Commissioners extend deadline to apply for SPLOST citizens committee; change requirements

Those interested in serving on a citizens advisory committee that will make recommendations for the list of projects that could be funded by a future Whitfield County Special Purpose Local Option Sales Tax (SPLOST) have two more weeks to apply for the opportunity.

The county Board of Commissioners voted 3-0 on Monday at a special called meeting to extend the deadline to apply for the SPLOST 2020 advisory committee to July 15. The deadline had been Monday at 5 p.m.

At their work session last week, commissioners agreed to extend the deadline to apply to July 8. But there was no formal vote, so that decision was not binding or official.

"That was just a consensus that we would extend it and that we would vote to do it later," said Commissioner Greg Jones. "We were looking at voting on July 8 (when the commission will hold its regular meeting). But we decided to go ahead and have a called meeting.

The advisory committee will make recommendations for the projects for a SPLOST that is expected to be put before county voters in either the May 2020 general primary or the November 2020 general election. The committee will be comprised of 16 individuals and two alternates. Each of the five county commissioners will appoint two people to the committee from their district. Commission Chairman Lynn Laughter is elected county-wide. And the board will appoint one alternate. The Dalton City Council will appoint three members and one alternate, and the three smaller cities in the county — Cohutta, Tunnel Hill and Varnell — will appoint one member each.

County Administrator Mark Gibson said that as of Monday the county had received about 50 applications, though it had still not received an application from Cohutta.

Commissioners also made several other changes to plans for the committee. One change was to the criteria to serve on the committee. Commissioners had previously set a requirement that committee members would have to have voted in three of the past four elections.

"We wanted to make sure that we have committee members who are involved," said Laughter.

But Commissioner Barry Robbins said it has since been brought to his attention that the county has held six elections in less than 20 months. (The county held a special election for state House of Representatives District 4 in November 2017; a general primary and general election, as well as runoffs for each, in 2018; and the March 2019 special election for a SPLOST.)

Commissioners discussed changing the requirement to having voted in two of the past four general primaries and general elections. But multiple commissioners said they have had people raise concerns that the voting requirements penalized people who were unable to vote in county elections but might still make good committee members.

Ultimately, commissioners voted 3-0 to require committee members to be registered voters and to have voted in two of the last four general elections or primaries unless they have recently moved to the county, have recently become naturalized U.S. citizens or who were not previously qualified to vote because of their age.

Commissioners had originally scheduled the first meeting of the committee for this month. But Laughter said the cities' mayors had expressed concern that would not give their city councils time to meet and appoint the representatives from their cities, so commissioners voted 3-0 to set the first meeting for the committee for some time in August.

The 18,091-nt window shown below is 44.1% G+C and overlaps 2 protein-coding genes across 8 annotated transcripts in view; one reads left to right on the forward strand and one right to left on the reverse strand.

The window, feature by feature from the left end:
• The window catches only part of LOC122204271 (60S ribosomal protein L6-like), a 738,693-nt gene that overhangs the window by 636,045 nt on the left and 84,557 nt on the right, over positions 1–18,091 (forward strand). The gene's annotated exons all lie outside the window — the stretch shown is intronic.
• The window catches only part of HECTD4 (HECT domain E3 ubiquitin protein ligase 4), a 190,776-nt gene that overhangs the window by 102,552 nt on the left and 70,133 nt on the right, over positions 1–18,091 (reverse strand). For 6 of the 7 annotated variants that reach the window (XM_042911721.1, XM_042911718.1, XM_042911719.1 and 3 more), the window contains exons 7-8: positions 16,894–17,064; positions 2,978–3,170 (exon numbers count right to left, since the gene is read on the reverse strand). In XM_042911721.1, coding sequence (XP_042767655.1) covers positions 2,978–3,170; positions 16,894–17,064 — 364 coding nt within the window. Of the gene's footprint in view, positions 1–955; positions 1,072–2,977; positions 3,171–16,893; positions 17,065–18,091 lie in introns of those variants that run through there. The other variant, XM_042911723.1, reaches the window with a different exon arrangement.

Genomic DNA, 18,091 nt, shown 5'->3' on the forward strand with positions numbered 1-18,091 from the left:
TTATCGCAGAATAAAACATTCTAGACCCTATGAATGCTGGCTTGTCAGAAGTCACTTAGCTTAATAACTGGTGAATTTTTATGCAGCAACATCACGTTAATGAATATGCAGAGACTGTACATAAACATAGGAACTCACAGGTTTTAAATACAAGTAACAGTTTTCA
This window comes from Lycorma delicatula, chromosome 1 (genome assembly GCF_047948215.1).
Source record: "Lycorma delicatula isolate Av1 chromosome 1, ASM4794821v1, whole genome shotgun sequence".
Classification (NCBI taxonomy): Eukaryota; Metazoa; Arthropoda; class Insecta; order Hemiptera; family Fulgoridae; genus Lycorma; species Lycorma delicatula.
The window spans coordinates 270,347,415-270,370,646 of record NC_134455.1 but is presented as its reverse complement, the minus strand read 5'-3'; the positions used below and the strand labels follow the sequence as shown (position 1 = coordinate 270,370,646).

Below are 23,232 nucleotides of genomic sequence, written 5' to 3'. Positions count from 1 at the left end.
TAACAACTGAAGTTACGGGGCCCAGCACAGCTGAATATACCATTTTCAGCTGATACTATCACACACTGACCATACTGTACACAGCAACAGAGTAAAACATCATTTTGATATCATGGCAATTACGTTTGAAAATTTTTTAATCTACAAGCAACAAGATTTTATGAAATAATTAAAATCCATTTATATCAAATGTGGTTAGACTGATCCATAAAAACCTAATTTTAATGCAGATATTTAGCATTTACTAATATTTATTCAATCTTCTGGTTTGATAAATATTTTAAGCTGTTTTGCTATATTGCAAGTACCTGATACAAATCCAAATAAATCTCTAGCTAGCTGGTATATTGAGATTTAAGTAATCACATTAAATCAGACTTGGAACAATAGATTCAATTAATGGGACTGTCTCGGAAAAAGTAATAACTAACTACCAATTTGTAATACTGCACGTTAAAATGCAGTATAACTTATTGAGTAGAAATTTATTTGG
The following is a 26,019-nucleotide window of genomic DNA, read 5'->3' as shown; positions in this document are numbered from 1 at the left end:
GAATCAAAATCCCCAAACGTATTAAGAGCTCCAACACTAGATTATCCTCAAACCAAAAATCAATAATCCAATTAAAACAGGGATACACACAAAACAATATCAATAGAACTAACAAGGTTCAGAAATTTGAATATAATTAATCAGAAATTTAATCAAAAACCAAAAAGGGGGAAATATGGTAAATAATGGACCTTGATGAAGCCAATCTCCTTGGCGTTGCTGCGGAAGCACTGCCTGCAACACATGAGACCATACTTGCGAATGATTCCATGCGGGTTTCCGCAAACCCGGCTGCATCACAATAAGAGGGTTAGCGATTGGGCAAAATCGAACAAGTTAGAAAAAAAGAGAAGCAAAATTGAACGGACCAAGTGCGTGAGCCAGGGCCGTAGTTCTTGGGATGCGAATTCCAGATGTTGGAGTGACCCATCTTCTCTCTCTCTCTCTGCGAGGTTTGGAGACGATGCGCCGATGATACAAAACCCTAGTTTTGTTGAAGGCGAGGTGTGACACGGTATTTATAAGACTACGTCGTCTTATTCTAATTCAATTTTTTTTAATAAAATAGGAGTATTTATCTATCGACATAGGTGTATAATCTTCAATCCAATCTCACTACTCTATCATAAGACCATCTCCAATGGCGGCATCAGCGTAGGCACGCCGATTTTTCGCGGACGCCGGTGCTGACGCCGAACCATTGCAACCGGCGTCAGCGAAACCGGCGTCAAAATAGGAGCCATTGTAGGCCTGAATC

Finally, commissioners also decided to change the date the committee will end. It had been set to end Jan. 13, 2020, but that was when commissioners were looking at placing a SPLOST on the May 2020 general primary ballot. Commissioners said Monday they are considering placing it on the November general election ballot. That led commissioners to vote 3-0 to change the date the committee will end to the date the Board of Commissioners votes on a SPLOST resolution or whenever the committee's work is finished.

Robbins said he still was not sure what criteria he is supposed to use when selecting the people he will appoint to the committee. Commissioner Roger Crossen said the committee is likely to take up a great deal of time.

"I'm looking for people who have the time and the commitment to serve on this committee," he said.

In April, commissioners heard from Floyd County Commission Vice Chairman Wright Bagby and that county’s manager, Jamie McCord, about that county’s process for developing a SPLOST.

For Floyd County and its two municipalities — Cave Spring and Rome — a citizens group makes the final decisions on what projects are presented to voters for each SPLOST. The committee members are selected by the three government bodies, and there are no elected officials on the committee. Proposals for projects are made by the governments and also by private citizens, and the committee members evaluate all proposals before coming up with a final list of projects.

The Whitfield County committee won’t have such authority. Whitfield County commissioners said elected officials have a responsibility to make the final decision on which projects will be placed before voters.

The Whitfield commissioners and the councils of each of the four cities in the county will each develop lists of projects to be funded and bring them to the advisory committee, which will discuss the projects and make recommendations. Then the local governments will put together a final list to be placed on the ballot.

Commissioner Harold Brooker was absent, and Laughter typically votes only in the event of a tie.

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